Almost 200 people charged in schemes totaling $2.7B in false health care claims

Almost 200 people have been charged in a nationwide operation probing false health care claims involving approximately $2.75 billion in losses, the Department of Justice (DOJ) announced Thursday.

Under its 2024 National Health Care Fraud Enforcement Action, the DOJ filed charges against 193 defendants, including 76 doctors, nurse practitioners and other licensed medical professionals in 32 different federal districts across the country.

The DOJ said in a nationwide law enforcement action, the government seized “over $231 million in cash, luxury vehicles, gold, and other assets.”

“It does not matter if you are a trafficker in a drug cartel or a corporate executive or medical professional employed by a health care company, if you profit from the unlawful distribution of controlled substances, you will be held accountable,” Attorney General Merrick Garland said in a statement.

According to the DOJ, the charges allege that five individuals and a digital technology company participated in a more than $900-million fraud scheme in Arizona in connection with amniotic wound grafts, the unlawful distribution of Adderall pills and other stimulants.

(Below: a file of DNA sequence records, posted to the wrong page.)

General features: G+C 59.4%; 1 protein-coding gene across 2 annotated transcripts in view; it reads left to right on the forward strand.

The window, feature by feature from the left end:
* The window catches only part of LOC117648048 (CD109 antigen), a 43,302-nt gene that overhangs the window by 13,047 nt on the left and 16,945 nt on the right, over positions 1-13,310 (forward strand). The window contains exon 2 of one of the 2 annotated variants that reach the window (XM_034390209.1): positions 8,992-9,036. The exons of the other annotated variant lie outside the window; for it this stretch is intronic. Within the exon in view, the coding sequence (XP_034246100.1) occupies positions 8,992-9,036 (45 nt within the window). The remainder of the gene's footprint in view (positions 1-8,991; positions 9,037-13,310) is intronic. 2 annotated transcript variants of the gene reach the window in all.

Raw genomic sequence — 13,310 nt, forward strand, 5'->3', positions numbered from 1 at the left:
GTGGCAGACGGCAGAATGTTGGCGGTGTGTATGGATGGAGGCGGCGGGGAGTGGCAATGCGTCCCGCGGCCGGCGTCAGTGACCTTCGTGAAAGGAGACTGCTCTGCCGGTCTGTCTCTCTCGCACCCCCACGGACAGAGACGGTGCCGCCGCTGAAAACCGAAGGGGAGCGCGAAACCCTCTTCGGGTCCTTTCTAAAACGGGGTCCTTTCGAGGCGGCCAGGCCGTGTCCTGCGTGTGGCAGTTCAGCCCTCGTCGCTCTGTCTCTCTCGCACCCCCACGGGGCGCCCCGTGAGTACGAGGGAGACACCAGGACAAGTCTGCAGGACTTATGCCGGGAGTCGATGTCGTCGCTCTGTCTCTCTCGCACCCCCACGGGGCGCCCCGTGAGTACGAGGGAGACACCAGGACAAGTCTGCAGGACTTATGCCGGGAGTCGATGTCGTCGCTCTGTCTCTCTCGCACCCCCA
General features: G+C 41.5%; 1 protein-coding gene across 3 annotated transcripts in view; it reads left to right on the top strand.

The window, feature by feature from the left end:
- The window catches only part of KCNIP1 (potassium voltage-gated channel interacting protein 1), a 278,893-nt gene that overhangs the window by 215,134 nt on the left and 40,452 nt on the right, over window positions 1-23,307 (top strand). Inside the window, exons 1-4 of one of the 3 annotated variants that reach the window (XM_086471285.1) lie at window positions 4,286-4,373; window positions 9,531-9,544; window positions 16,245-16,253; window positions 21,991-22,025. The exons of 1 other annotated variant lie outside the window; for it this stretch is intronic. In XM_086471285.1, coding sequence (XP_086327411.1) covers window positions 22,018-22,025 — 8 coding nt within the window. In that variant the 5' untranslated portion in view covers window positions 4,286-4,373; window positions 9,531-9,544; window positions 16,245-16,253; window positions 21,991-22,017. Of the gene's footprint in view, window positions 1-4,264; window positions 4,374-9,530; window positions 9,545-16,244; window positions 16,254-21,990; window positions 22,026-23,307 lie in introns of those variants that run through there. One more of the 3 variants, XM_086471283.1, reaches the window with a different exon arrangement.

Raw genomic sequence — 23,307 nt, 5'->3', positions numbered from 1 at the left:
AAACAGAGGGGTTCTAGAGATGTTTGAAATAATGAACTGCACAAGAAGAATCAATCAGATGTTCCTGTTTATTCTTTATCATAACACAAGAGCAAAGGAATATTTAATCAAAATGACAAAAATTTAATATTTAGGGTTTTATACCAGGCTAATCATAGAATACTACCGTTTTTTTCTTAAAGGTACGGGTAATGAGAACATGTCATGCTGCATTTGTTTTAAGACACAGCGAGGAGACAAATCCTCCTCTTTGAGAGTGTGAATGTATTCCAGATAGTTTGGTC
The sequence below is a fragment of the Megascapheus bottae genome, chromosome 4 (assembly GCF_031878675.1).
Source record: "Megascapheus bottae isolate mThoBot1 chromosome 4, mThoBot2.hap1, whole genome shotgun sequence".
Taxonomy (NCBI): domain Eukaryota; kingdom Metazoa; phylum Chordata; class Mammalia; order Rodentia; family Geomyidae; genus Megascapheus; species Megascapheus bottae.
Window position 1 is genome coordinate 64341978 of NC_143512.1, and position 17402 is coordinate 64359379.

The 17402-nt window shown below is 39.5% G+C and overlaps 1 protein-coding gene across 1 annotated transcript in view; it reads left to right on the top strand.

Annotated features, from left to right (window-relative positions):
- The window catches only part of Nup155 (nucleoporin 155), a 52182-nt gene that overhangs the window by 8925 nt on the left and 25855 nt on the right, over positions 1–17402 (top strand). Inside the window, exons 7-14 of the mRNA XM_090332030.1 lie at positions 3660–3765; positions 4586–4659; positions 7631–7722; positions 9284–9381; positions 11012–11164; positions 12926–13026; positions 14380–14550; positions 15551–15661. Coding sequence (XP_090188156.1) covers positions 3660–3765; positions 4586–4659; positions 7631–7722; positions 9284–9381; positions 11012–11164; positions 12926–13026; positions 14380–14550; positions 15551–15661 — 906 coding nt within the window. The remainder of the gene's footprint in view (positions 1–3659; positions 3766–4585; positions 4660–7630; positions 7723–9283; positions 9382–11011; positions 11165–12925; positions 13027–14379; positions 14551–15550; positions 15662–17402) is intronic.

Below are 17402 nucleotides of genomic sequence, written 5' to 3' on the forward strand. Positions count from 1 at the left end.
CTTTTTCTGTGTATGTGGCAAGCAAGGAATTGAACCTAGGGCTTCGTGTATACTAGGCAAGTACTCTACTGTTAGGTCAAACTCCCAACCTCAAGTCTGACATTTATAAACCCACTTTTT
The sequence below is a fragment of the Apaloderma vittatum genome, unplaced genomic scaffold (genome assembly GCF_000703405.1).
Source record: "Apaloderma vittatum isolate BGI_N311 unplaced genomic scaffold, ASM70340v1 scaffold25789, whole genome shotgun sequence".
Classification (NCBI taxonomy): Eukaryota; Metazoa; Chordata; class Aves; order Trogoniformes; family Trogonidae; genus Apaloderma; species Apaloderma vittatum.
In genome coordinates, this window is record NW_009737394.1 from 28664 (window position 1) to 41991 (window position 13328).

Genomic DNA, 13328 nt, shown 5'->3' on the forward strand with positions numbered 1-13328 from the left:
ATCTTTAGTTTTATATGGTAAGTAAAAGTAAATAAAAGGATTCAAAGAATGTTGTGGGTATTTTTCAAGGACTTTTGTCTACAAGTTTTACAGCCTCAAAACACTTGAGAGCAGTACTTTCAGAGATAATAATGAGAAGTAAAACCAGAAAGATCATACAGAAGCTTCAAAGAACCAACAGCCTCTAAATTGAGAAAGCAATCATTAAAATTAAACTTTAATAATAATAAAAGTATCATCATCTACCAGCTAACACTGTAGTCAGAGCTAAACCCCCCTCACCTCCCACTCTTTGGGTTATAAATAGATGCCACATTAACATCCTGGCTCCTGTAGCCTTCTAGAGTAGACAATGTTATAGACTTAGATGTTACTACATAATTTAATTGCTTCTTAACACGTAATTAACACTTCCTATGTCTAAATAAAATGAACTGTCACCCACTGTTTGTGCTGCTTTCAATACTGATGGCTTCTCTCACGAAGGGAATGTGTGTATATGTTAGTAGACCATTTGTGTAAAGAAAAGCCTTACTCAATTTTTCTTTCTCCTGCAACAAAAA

Prosecutors allege two owners of a wound care company accepted more than $330 million as part of a plan to fraudulently bill Medicare for wound grafts. Nurse practitioners were pressured to apply the wound grafts to patients who didn’t need them, including some people in hospice who died the day they received that care, The Associated Press reported.

The married owners of the company, Alexandra Gehrke and Jeffrey King, were arrested at the Phoenix airport before boarding a flight to London earlier this month. Officials say they knew the charges were coming because information was found in their home about erasing digital footprints, the AP reported.

The DOJ also alleges corporate executives committed a $90 million fraud scheme by distributing adulterated and wrongfully branded HIV medication, more than $146 million in fake addiction treatment schemes, more than $1.1 billion in telemedicine and laboratory fraud, as well as $450 million in other health care fraud and opioid schemes.

Homeland Security Secretary Alejandro Mayorkas said his department’s agents were proud to play a part in the multi-agency investigation.

“Thought his action, we in federal law enforcement send a clear and strong message — that we will hold accountable those health care providers and prescribers who prey on their patients for profit and disregard the first rule of medical care: do no harm,” Mayorkas said in a statement.

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